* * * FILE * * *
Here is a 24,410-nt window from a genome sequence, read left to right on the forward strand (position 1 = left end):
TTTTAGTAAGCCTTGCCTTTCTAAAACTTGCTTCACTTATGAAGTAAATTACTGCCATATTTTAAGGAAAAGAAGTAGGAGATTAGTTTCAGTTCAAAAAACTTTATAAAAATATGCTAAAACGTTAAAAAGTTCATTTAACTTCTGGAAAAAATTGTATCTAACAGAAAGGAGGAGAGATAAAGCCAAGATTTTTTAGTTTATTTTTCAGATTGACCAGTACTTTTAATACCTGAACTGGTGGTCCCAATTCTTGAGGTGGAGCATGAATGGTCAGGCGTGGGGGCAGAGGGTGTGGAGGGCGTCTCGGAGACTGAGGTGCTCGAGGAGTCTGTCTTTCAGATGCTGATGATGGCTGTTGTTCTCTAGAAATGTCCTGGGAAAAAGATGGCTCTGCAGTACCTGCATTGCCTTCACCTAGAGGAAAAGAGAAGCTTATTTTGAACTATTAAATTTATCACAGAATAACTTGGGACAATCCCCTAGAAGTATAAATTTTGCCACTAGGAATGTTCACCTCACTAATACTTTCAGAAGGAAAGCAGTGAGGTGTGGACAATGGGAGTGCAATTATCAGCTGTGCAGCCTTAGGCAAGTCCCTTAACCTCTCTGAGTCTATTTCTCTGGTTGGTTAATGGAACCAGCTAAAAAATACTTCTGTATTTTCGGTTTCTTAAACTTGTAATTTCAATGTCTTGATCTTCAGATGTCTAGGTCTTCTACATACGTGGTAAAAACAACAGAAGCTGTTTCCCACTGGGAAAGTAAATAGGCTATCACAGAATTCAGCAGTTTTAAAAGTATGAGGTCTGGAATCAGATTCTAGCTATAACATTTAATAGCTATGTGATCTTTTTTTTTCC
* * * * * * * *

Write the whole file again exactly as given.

Here is a 24,410-nt window from a genome sequence, read left to right on the forward strand (position 1 = left end):
TTTTAGTAAGCCTTGCCTTTCTAAAACTTGCTTCACTTATGAAGTAAATTACTGCCATATTTTAAGGAAAAGAAGTAGGAGATTAGTTTCAGTTCAAAAAACTTTATAAAAATATGCTAAAACGTTAAAAAGTTCATTTAACTTCTGGAAAAAATTGTATCTAACAGAAAGGAGGAGAGATAAAGCCAAGATTTTTTAGTTTATTTTTCAGATTGACCAGTACTTTTAATACCTGAACTGGTGGTCCCAATTCTTGAGGTGGAGCATGAATGGTCAGGCGTGGGGGCAGAGGGTGTGGAGGGCGTCTCGGAGACTGAGGTGCTCGAGGAGTCTGTCTTTCAGATGCTGATGATGGCTGTTGTTCTCTAGAAATGTCCTGGGAAAAAGATGGCTCTGCAGTACCTGCATTGCCTTCACCTAGAGGAAAAGAGAAGCTTATTTTGAACTATTAAATTTATCACAGAATAACTTGGGACAATCCCCTAGAAGTATAAATTTTGCCACTAGGAATGTTCACCTCACTAATACTTTCAGAAGGAAAGCAGTGAGGTGTGGACAATGGGAGTGCAATTATCAGCTGTGCAGCCTTAGGCAAGTCCCTTAACCTCTCTGAGTCTATTTCTCTGGTTGGTTAATGGAACCAGCTAAAAAATACTTCTGTATTTTCGGTTTCTTAAACTTGTAATTTCAATGTCTTGATCTTCAGATGTCTAGGTCTTCTACATACGTGGTAAAAACAACAGAAGCTGTTTCCCACTGGGAAAGTAAATAGGCTATCACAGAATTCAGCAGTTTTAAAAGTATGAGGTCTGGAATCAGATTCTAGCTATAACATTTAATAGCTATGTGATCTTTTTTTTTCC